FIFA World Cup: Qatar faces more human rights scrutiny as Sajjan returns – National

Minister of International Development Harjit Sajjan faces criticism from the opposition because he did not make a public statement on human rights during his visit to Qatar for the World Cup.

“If we don’t raise the issue of human rights when we are in countries where we know human rights abuses are taking place, we have no moral standing,” said NDP foreign affairs critic Heather McPherson.

Sajjan attended the World Cup on behalf of the Trudeau government, where Canada’s men’s team is competing for the first time in years. He met with the United States Secretary of State, Antony Blinken, and local officials.

However, Sajjan’s social media posts make no mention of the documented mistreatment of migrant workers in the host country, nor of the emirate’s anti-LGBTQ policies.

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Those concerns have led some broadcasters and players to sport armbands reading “One Love.” The German team covered their mouths when their official photo was taken.

Sajjan’s office said he was not available for comment Thursday as he flew back to Canada.

Labor Minister Seamus O’Regan, who is gay, said he was divided over the Qatar organisation.

“I’ll be honest, it’s very confrontational. I’m rooting for my team; I’m rooting for my country and (I want) nothing but the best. But I will tell you that it is a little difficult, ”he said.

O’Regan said he could not speak for Sajjan, but noted that the government raised concerns about Qatar before the games began.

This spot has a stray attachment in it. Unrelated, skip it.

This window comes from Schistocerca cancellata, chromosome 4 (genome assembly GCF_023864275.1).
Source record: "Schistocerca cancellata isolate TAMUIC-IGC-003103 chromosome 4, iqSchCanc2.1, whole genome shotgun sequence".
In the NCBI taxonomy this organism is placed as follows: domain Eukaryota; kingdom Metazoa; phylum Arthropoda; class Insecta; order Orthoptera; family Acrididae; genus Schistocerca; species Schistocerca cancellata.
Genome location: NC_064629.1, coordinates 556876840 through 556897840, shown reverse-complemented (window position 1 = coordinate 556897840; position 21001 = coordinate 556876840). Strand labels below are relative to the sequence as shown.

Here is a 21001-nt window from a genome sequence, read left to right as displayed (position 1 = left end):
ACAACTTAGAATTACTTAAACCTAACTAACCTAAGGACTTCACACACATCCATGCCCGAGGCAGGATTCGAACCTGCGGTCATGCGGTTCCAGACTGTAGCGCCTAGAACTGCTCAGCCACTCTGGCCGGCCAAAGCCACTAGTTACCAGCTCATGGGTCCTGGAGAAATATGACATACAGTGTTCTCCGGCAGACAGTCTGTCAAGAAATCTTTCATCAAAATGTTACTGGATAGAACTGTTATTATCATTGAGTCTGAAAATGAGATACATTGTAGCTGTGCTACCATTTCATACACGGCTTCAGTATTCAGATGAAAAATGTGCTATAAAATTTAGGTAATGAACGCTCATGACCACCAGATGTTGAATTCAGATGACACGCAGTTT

“We know exactly where we stand; we have clearly expressed our discontent,” he said.

Click to play video: 'Canada regroups after opening match loss to Belgium at FIFA World Cup'

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The NDP had called for a diplomatic boycott of the tournament.

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“This is talking out of both sides of your mouth, with this government,” McPherson said.

“This government has shown once again that they don’t really care about human rights.”

On Monday, parliamentarians passed a unanimous motion condemning FIFA for threatening to penalize players who wear the “One Love” armbands. The motion argued that “international sports governing bodies have a moral obligation to support players and fans to highlight the fight for equality against homophobia, transphobia and all forms of discrimination in sport.”

Captains from several European countries have scrapped plans to wear a “One Love” armband after soccer’s governing body FIFA warned they would face on-pitch sanctions.

Qatari media reports also said that some fans wearing rainbow outfits were denied entry to the stadiums.

This month, Amnesty International chastised Soccer Canada for its “deafening silence” about the thousands of workers, predominantly from South Asia, Southeast Asia and Africa, who “have been subjected to labor abuses, abysmally low wages and other forms of exploitation”.

Soccer Canada issued a statement last month in support of the ongoing reforms, but avoided criticizing the emirate.

Amnesty noted that counterpart federations from Britain, the US, France and the Netherlands have backed calls for a compensation fund for migrant workers who were mistreated while preparing Qatar for the games.

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The conservatives did not comment directly on Sajjan’s actions. Instead, MP Michael Chong said his party prefers the World Cup to be hosted by countries with better reputations, such as Ukraine’s bid to co-host the 2030 tournament with Spain and Portugal.

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“Conservatives condemn in the strongest terms all human rights abuses around the world and stand ready to work with our democratic allies to support human rights,” Chong wrote in a statement.

The Bloc Quebecois had echoed the NDP’s call for a diplomatic boycott and lamented Sajjan’s attendance at Qatar. “Canada has no excuse for turning a blind eye to human rights abuses,” Martin Champoux MP tweeted in French on Monday.

During the 2008 Olympic Games in Beijing, liberals urged the Harper government to raise the issue of human rights in China.

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